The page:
The Star Beacon; Ashtabula, Ohio


November 16, 2012

Buck made his point

Few people are still around who witnessed Elmer (Buck) Peaspanen’s feats as an athlete and coach.

But members of the committee that chooses the members of the Ashtabula County Touchdown Club Hall of Fame learned of them and chose him for that august body in 2011.

“He was certainly one of the greatest all-around athletes in Ashtabula County History,” said Peaspanen’s youngest son, John, who will follow him into the ACTC’s Hall of Fame this year. “After college, he became possibly northern Ohio’s top football coach.”

Buck Peaspanen’s organized athletics’ career began in 1927, when he attended Grand River Academy in Austinburg with the sole intention of playing varsity football as a freshman.

He returned to Ashtabula to play for the Harbor Mariners the following year, and became a star halfback, linebacker, defensive back and punter. Peaspanen’s efforts helped Harbor win the Lake Shore League championship in 1931. In addition, Peaspanen excelled in track and field at Harbor.

Peaspanen won an athletic scholarship to Ohio University, beginning in 1931. In addition to lettering for four years as an offensive halfback and defensive back, Peaspanen was one of the best punters in the country, averaging more than 46 yards as a junior and senior.

He was also a standout in track, throwing the javelin, shot put and discus. In 1935, he broke the Ohio University and American record in javelin with a throw of 218 feet. He qualified for the 1936 Olympic team but couldn’t compete when he tore a shoulder muscle while throwing the javelin. He held the Bobcat javelin record from 1935 to 1966.

“An interesting note about his javelin record is that the javelin he threw was a huge 8-foot long birch wood javelin,” his son, John, said. “For years now, modern javelins have been around 5 feet long, much lighter and made of various metals.”

Many years, later, while watching John throw the shot and discus for Mount Union in 1966 at the All-Ohio meet at Kent State, Elmer coached the Ohio University javelin thrower for an hour. Then the javelin thrower broke the school record, still held by Elmer, that very day.

In addition to football and track, Elmer was also a great heavyweight wrestler for the Bobcats. Weighing 195 pounds, he qualified for the 1936 Olympics.

“Thor Olson, his Hall of Fame wrestling coach at OU, told his daughter, Darlene Buck, that Elmer Peaspanen was the greatest all-around athlete of his time,” John Peaspanen said.

Baseball was another sport Peaspanen excelled in. From 1928-1936, he was a star pitcher on an area semi-pro team.

After graduating from OU, Elmer played pro football with the Cleveland Rams of the American Football Conference in 1936. But when the Rams moved to Los Angeles in 1937 to join the NFL, Elmer gave up pro football. Salaries for the sport were notoriously poor in those days.

So Peaspanen began his teaching-coaching career in 1937 at Freedom High School, now part of the Ravenna School District in Portage County. There, as head football coach, he won several Portage County championships with two undefeated teams.

“Most of his best players were farm boys; thus, he often helped them make hay and do their farm chores so they could be on his team,” John said.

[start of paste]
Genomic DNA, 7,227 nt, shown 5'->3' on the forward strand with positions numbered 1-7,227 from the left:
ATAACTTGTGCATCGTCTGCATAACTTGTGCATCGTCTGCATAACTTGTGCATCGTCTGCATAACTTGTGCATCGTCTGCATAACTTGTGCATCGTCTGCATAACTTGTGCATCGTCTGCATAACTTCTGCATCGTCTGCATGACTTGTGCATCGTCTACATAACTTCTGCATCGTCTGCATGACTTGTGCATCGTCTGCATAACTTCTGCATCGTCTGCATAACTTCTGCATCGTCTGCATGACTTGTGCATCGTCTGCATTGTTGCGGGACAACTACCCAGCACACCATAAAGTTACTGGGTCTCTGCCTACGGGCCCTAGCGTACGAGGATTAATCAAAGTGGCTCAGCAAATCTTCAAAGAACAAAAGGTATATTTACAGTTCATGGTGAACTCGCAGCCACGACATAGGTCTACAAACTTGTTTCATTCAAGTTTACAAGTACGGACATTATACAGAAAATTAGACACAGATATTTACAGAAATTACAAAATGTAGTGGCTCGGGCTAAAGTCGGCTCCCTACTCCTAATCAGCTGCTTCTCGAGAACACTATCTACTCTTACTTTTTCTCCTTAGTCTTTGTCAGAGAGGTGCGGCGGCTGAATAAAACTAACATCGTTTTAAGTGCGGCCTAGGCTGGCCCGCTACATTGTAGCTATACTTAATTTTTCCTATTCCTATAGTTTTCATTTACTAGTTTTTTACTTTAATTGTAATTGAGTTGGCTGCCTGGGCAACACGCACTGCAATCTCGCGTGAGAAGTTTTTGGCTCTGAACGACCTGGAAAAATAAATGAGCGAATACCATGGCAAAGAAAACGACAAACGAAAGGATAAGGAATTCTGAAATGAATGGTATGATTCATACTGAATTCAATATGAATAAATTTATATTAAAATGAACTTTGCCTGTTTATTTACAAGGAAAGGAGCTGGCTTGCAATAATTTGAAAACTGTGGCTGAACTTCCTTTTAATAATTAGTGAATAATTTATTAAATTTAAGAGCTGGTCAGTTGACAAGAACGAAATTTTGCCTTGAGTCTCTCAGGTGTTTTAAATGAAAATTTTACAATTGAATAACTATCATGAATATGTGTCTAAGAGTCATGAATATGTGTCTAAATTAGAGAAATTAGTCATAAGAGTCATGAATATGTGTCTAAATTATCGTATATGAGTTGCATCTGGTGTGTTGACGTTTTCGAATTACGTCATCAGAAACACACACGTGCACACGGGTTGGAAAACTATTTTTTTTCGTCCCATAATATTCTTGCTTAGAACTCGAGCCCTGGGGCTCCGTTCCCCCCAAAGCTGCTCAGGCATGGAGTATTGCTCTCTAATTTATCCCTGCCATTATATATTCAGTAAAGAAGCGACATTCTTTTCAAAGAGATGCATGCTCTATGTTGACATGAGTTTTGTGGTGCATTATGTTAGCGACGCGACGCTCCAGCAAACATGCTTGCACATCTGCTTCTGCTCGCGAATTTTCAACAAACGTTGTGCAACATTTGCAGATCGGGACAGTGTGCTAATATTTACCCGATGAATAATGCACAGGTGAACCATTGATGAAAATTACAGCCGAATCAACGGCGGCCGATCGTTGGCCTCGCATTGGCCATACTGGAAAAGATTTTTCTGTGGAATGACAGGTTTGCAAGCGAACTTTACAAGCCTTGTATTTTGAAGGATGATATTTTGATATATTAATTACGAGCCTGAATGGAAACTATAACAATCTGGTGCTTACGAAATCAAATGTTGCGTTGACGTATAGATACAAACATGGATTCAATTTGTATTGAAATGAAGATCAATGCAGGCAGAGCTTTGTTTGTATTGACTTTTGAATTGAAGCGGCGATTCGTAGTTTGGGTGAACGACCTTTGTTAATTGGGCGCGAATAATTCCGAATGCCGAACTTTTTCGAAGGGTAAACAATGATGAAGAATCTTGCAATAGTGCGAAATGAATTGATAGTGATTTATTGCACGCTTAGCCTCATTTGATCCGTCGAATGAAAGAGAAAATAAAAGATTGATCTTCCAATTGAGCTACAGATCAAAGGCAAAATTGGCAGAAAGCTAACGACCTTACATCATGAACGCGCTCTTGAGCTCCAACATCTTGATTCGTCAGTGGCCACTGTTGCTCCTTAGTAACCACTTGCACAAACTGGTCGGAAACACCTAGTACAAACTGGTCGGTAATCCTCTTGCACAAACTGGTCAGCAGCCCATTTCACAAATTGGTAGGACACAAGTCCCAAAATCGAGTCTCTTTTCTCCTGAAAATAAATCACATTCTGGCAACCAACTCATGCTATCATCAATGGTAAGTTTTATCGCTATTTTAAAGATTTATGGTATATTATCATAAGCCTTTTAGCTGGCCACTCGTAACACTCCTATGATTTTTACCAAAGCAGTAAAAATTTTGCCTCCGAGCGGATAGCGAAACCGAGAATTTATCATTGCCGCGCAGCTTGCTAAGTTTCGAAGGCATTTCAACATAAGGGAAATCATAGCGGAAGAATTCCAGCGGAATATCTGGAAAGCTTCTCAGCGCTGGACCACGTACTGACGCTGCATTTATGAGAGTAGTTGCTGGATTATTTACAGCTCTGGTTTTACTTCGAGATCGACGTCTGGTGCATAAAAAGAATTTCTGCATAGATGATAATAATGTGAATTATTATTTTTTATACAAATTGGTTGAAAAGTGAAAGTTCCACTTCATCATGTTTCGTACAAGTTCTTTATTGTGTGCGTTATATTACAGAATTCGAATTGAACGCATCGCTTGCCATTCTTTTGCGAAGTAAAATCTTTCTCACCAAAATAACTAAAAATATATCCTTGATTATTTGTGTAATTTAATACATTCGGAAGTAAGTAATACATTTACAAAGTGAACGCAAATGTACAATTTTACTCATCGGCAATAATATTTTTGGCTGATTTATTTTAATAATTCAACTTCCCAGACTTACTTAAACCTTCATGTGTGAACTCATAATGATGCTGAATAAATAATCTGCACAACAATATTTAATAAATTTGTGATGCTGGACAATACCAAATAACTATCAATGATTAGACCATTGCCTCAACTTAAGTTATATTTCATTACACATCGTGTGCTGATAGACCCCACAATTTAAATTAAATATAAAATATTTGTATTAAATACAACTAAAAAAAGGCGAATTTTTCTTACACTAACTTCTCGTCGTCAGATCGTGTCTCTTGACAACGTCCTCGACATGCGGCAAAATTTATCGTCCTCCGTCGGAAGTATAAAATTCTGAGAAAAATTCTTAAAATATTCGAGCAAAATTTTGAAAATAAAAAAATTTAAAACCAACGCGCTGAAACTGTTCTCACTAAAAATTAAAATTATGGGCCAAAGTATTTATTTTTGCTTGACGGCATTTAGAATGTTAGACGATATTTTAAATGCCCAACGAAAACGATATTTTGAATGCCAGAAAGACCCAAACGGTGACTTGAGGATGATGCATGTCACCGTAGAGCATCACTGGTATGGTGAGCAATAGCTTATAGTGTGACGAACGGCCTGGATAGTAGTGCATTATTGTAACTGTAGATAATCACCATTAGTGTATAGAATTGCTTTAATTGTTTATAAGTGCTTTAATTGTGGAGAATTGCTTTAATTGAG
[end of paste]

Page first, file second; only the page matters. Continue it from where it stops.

From 1940 to 1943, Elmer got out of teaching and coaching to help his brother Dave run the family dairy farm. Then, in 1943, he accepted the backfield coaching job at Alliance. That led to a return to Ashtabula County, when he accepted the head football job at Conneaut, where he stayed for four years and led some outstanding teams, including an undefeated 1947 Lake Shore League championship team.

He moved on to take the head coaching job at Harbor in 1949 and 1950 before moving on to become backfield coach at Warren Harding. The coaches there were presented gold watches when they defeated state power Massillon.

He returned to Conneaut as head coach in 1954 and ran a very successful program there until 1962. The 1956 and 1957 Conneaut squads were special, going undefeated in 1956 and losing only once in 1957. In those years, Conneaut couldn’t get into a conference, so it played a tough independent schedule against teams in Ohio and Pennsylvania. The state-ranked and undefeated 1956 team ended long winning streaks by Cleveland St. Joseph and Carrollton.

Elmer Peaspanen’s overall head coaching record was 104-52-2 (.666), seven-plus wins per season. A great teacher and coach, he introduced the T-formation to Ashtabula County in 1944 and was probably the first coach in the area to have his players lift weights. In fact, some of the weights he used were homemade barbells and dumbbells he and his brother Dave welded together.

For most of Peaspanen’s years at Conneaut, legendary Andy Garcia was an assistant in football, while Elmer assisted Garcia in basketball. They both coached track successfully. In 1956 and 1957, another county legend, Gene Gephart, assisted Elmer and Andy. From 1958 to 1962, Frank Farello assisted Peaspanen and Garcia.

Among the players he coached were some of the county’s best ever: Harold Ladner, Jim Heittiko, Larry Ogren, Jim and Paul Dombrowski, Bill Skippon, Fred Monda, George “Cowboy” Snyder, Bill Lacey, Tom Batta, Bob (“The Toe”) DiPofi, Leo Mucci, Vinnie Rose and many more. In addition, he coached his oldest son, Tom, from 1958-1960.

Elmer Peaspanen concluded his coaching career as his son John’s backfield coach in 1972.

“It was an honor to coach with my dad that year,” John said. “I learned more that year than any other in my football career. Dad was loved by all his players and deserves this long-due Hall of Fame honor.”

Larick, a retired Star Beacon sports writer, is a freelance writer from Geneva.

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